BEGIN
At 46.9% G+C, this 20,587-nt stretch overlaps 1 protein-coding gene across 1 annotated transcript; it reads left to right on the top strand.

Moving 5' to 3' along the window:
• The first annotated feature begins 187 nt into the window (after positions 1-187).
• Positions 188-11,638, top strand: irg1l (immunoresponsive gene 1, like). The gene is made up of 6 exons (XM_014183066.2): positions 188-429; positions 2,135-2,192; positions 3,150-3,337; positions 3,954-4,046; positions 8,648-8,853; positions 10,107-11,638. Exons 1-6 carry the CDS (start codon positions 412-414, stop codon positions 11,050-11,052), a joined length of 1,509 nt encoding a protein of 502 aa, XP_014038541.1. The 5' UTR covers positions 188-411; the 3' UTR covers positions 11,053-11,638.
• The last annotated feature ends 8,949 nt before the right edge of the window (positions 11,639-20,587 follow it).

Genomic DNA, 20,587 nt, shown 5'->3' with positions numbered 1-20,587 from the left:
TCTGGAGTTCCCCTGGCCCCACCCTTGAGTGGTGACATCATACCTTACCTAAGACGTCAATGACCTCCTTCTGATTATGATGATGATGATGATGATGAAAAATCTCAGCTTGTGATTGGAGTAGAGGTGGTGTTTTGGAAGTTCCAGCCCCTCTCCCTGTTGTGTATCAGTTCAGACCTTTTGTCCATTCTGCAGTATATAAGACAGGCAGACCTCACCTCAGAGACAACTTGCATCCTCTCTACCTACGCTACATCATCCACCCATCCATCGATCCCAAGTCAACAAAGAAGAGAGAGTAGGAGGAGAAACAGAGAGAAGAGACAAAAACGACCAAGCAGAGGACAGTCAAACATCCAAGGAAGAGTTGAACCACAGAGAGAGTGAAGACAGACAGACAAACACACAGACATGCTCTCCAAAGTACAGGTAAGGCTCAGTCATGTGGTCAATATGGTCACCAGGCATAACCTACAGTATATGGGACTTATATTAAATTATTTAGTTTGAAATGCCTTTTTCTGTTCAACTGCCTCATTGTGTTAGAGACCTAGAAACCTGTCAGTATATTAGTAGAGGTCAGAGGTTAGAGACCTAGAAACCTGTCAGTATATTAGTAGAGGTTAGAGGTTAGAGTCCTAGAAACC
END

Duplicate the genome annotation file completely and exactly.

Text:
At 46.9% G+C, this 20,587-nt stretch overlaps 1 protein-coding gene across 1 annotated transcript; it reads left to right on the top strand.

Moving 5' to 3' along the window:
• The first annotated feature begins 187 nt into the window (after positions 1-187).
• Positions 188-11,638, top strand: irg1l (immunoresponsive gene 1, like). The gene is made up of 6 exons (XM_014183066.2): positions 188-429; positions 2,135-2,192; positions 3,150-3,337; positions 3,954-4,046; positions 8,648-8,853; positions 10,107-11,638. Exons 1-6 carry the CDS (start codon positions 412-414, stop codon positions 11,050-11,052), a joined length of 1,509 nt encoding a protein of 502 aa, XP_014038541.1. The 5' UTR covers positions 188-411; the 3' UTR covers positions 11,053-11,638.
• The last annotated feature ends 8,949 nt before the right edge of the window (positions 11,639-20,587 follow it).

Genomic DNA, 20,587 nt, shown 5'->3' with positions numbered 1-20,587 from the left:
TCTGGAGTTCCCCTGGCCCCACCCTTGAGTGGTGACATCATACCTTACCTAAGACGTCAATGACCTCCTTCTGATTATGATGATGATGATGATGATGAAAAATCTCAGCTTGTGATTGGAGTAGAGGTGGTGTTTTGGAAGTTCCAGCCCCTCTCCCTGTTGTGTATCAGTTCAGACCTTTTGTCCATTCTGCAGTATATAAGACAGGCAGACCTCACCTCAGAGACAACTTGCATCCTCTCTACCTACGCTACATCATCCACCCATCCATCGATCCCAAGTCAACAAAGAAGAGAGAGTAGGAGGAGAAACAGAGAGAAGAGACAAAAACGACCAAGCAGAGGACAGTCAAACATCCAAGGAAGAGTTGAACCACAGAGAGAGTGAAGACAGACAGACAAACACACAGACATGCTCTCCAAAGTACAGGTAAGGCTCAGTCATGTGGTCAATATGGTCACCAGGCATAACCTACAGTATATGGGACTTATATTAAATTATTTAGTTTGAAATGCCTTTTTCTGTTCAACTGCCTCATTGTGTTAGAGACCTAGAAACCTGTCAGTATATTAGTAGAGGTCAGAGGTTAGAGACCTAGAAACCTGTCAGTATATTAGTAGAGGTTAGAGGTTAGAGTCCTAGAAACC